Saturday, June 26, 2010

8 days left, and someone is worried... (by Shira)

One more biker/blogger joining Eric and Rachael on this page. I'll be using this font to differentiate my posts.

Eric is worried that no one is worried (see previous post), so I am writing this to allay his fears (after all, if there's anything my people know how to do well, it's worry). I have two main worries: (1) my bike isn't fast enough, and (2) a Southern dog will eat me alive because my bike isn't fast enough.

In order to ease my anxiety, I've decided to spend the weekend making my bike faster instead of making myself faster by doing more biking. I already have a new set of skinny tires on my bike, so there's only one way left (that I know of) to add some speed to my bike: add more flames. So far I have spray-painted my bike black (thanks Rob!), and placed (one rhinestone at a time) one flame on it. I'm going to touch up some of the paint (while trying not to remove excess canal mud) and bling it out with a few more rhinestone-flames, so it will be in good shape to cross the country.

The next step is to shop for the ultimate dog deterrent. It's looking like mace is the winner so far (while my dad's suggestion of a water bottle with some ammonia in it was a close second, I think it is likely to ultimately do more harm to thirsty humans), but if anyone has experience with bike-chasing-killer-dogs, I'm open to suggestions.

Wednesday, June 23, 2010

11 Days Left and no one is worried...

The counter on this page tells me there are 11 days left until the bike trip. As I mentioned earlier, I'm not really all that worried about the trip, having done all this before (and the England trip makes a nice distraction). But it seems that none of the other bikers are worried either, and that worries me.

And to be more accurate, the trip doesn't really worry me, but the implicit "leader" position does. When Jason and I went, neither of us really knew what we were doing, and spent a lot of time shrugging at each other and making arbitrary decisions based on limited information. So I am concerned that the other folks will look to me to make good decisions rather than poorly-informed guesses.

At the very least, I am quite good at reading the Adventure Cycling maps, so at least there's that.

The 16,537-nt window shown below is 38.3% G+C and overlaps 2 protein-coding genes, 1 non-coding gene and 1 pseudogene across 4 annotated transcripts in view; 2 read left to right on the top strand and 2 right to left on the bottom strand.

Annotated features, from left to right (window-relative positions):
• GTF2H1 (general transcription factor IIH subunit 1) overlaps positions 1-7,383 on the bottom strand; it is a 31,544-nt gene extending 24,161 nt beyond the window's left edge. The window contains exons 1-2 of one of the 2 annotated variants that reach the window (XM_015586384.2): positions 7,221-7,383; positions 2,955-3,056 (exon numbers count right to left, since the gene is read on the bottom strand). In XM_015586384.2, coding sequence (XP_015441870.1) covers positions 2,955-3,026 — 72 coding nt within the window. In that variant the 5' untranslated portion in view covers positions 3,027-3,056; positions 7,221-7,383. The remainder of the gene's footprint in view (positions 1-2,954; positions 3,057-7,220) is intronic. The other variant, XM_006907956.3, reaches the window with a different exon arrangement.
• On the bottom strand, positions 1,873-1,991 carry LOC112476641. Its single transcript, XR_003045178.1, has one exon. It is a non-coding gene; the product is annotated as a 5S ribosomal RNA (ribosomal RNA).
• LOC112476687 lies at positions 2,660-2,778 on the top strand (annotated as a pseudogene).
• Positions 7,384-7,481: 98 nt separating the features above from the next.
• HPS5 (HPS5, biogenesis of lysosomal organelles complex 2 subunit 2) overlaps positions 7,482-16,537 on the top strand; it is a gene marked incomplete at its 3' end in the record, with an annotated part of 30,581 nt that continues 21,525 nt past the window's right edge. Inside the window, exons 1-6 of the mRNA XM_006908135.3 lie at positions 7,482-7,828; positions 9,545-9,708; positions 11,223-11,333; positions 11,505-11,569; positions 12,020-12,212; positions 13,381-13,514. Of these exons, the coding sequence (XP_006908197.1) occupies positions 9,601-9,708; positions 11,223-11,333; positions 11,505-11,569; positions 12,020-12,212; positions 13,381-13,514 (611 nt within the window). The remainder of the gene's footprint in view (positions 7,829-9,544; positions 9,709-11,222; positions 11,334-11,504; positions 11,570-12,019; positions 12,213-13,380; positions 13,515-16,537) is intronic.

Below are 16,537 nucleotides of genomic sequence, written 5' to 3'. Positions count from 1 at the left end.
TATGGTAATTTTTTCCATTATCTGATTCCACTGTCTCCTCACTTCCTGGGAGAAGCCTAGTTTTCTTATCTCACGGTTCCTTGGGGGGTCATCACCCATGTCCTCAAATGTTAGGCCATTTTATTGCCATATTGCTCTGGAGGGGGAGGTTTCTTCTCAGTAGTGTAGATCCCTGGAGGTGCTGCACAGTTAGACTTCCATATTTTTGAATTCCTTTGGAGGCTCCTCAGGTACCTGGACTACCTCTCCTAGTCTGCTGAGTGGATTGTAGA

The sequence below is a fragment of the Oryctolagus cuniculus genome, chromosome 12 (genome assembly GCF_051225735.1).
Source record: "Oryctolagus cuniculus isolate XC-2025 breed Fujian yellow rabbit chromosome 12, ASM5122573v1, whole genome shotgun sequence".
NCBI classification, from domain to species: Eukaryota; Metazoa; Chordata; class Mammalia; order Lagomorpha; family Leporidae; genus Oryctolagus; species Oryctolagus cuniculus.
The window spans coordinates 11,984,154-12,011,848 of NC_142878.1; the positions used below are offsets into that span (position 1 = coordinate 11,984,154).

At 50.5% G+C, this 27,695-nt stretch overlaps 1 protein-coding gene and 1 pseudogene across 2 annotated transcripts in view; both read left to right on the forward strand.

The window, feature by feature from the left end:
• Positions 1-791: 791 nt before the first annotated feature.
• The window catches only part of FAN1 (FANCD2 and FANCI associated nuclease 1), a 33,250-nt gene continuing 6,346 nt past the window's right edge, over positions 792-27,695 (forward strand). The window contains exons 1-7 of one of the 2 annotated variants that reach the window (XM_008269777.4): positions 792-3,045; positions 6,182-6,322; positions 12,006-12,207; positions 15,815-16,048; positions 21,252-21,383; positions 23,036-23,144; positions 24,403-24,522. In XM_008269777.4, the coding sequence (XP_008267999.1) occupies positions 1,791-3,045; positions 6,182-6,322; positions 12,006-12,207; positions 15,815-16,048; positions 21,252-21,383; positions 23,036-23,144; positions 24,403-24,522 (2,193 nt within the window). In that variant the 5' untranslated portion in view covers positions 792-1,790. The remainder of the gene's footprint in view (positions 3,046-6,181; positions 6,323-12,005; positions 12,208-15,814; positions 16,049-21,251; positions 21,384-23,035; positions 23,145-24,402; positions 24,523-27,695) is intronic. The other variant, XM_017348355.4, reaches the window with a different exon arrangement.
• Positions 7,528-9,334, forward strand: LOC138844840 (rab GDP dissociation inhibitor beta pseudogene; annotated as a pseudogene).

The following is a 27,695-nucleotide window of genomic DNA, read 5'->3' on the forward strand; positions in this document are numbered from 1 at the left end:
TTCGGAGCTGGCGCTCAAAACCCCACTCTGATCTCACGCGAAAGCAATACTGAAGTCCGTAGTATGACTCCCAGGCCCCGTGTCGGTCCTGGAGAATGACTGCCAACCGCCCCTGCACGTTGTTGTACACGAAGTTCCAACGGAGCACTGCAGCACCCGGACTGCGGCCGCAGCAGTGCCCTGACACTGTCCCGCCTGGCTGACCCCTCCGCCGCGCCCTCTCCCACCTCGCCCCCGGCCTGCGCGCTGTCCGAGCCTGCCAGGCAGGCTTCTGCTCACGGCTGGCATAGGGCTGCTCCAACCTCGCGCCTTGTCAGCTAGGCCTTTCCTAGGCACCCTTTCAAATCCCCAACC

Tuesday, June 22, 2010

Naming Conventions

So I have a problem, and I need help.

When Jason and I biked across the country in 2007, we referred to the trip as the "Big Bike Trip". That name stuck and I commonly find myself begin long-winded stories with "On the Big Bike Trip...". But now we have a second "Big Bike Trip". What should I call it? "Big Bike Trip 2" (Or "II")? "The Underground Railroad"? "The One With Rachael, Shira, and Michael"?

But now there is another big bike trip, and I feel like a historian in the middle of World War II wondering what to call it. They had already had the "Great War", but now there was another pretty good war. The "Greater War" (note that this still leaves room for the "Greatest War")? Also, why didn't they just go with "Great War II" rather than go back and re-name the previous war?


What is the best way to prepare for a cross-country bike trip?

Answer: Little biking, busy with work, and 24 hrs (or less if possible) to pack. Or, at least, this appears to be a 2-data-point trend.

Before the last big bike trip, you may recall that I was working on a project which was due a mere 24 hours before our flight, leaving me with no time to bike or even think about the trip. Furthermore, you may also recall that I more-or-less had to quit my job. (Or, more accurately: I insisted upon going on the bike trip, which was neither approved nor rejected up to a few days ahead of time, which led to them half-calling my bluff by threatening to fire me if I was gone for more than 2 weeks. Of course, skilled diplomat that I am, I had already negotiated a job with a former office as an escape plan for just such an occasion.) This time things are more amenable with work (I love being a grad student), though I am heading out on Thursday to give a presentation at a conference in Cambridge (the one in England, not Massachusetts). When I get back, I have one day to pack my stuff up into the car and head to DC for The Traverse, and our train departs from DC half a day after that event ends. Thus it appears that in a similar way as last time, this bike trip is going to spring upon me without warning and that feels ok to me.